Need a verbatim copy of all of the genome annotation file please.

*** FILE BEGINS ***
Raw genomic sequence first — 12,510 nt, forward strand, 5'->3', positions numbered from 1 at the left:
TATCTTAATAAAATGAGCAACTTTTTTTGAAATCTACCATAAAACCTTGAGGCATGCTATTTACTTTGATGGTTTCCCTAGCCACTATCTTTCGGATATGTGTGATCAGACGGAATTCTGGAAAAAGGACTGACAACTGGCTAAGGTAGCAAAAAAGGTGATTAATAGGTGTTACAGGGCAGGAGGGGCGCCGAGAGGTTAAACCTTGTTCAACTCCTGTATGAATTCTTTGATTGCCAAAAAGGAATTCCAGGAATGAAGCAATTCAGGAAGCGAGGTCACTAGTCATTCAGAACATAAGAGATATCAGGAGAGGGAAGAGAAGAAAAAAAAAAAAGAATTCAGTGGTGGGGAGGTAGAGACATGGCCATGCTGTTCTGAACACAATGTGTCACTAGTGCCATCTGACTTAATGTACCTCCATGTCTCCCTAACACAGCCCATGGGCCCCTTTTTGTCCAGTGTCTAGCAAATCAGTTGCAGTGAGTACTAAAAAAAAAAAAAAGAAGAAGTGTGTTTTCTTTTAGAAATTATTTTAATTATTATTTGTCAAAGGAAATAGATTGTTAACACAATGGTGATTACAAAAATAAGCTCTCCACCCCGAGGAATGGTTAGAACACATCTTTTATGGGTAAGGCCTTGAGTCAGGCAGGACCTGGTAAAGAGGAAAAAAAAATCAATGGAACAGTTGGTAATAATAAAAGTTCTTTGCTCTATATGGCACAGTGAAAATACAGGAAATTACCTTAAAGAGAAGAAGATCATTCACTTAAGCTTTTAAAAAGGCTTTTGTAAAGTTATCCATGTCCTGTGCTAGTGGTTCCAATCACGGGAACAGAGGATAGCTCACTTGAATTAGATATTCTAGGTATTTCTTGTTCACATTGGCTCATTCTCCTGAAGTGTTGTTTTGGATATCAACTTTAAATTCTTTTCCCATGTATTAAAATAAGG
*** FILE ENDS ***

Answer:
Raw genomic sequence first — 12,510 nt, forward strand, 5'->3', positions numbered from 1 at the left:
TATCTTAATAAAATGAGCAACTTTTTTTGAAATCTACCATAAAACCTTGAGGCATGCTATTTACTTTGATGGTTTCCCTAGCCACTATCTTTCGGATATGTGTGATCAGACGGAATTCTGGAAAAAGGACTGACAACTGGCTAAGGTAGCAAAAAAGGTGATTAATAGGTGTTACAGGGCAGGAGGGGCGCCGAGAGGTTAAACCTTGTTCAACTCCTGTATGAATTCTTTGATTGCCAAAAAGGAATTCCAGGAATGAAGCAATTCAGGAAGCGAGGTCACTAGTCATTCAGAACATAAGAGATATCAGGAGAGGGAAGAGAAGAAAAAAAAAAAAGAATTCAGTGGTGGGGAGGTAGAGACATGGCCATGCTGTTCTGAACACAATGTGTCACTAGTGCCATCTGACTTAATGTACCTCCATGTCTCCCTAACACAGCCCATGGGCCCCTTTTTGTCCAGTGTCTAGCAAATCAGTTGCAGTGAGTACTAAAAAAAAAAAAAAGAAGAAGTGTGTTTTCTTTTAGAAATTATTTTAATTATTATTTGTCAAAGGAAATAGATTGTTAACACAATGGTGATTACAAAAATAAGCTCTCCACCCCGAGGAATGGTTAGAACACATCTTTTATGGGTAAGGCCTTGAGTCAGGCAGGACCTGGTAAAGAGGAAAAAAAAATCAATGGAACAGTTGGTAATAATAAAAGTTCTTTGCTCTATATGGCACAGTGAAAATACAGGAAATTACCTTAAAGAGAAGAAGATCATTCACTTAAGCTTTTAAAAAGGCTTTTGTAAAGTTATCCATGTCCTGTGCTAGTGGTTCCAATCACGGGAACAGAGGATAGCTCACTTGAATTAGATATTCTAGGTATTTCTTGTTCACATTGGCTCATTCTCCTGAAGTGTTGTTTTGGATATCAACTTTAAATTCTTTTCCCATGTATTAAAATAAGG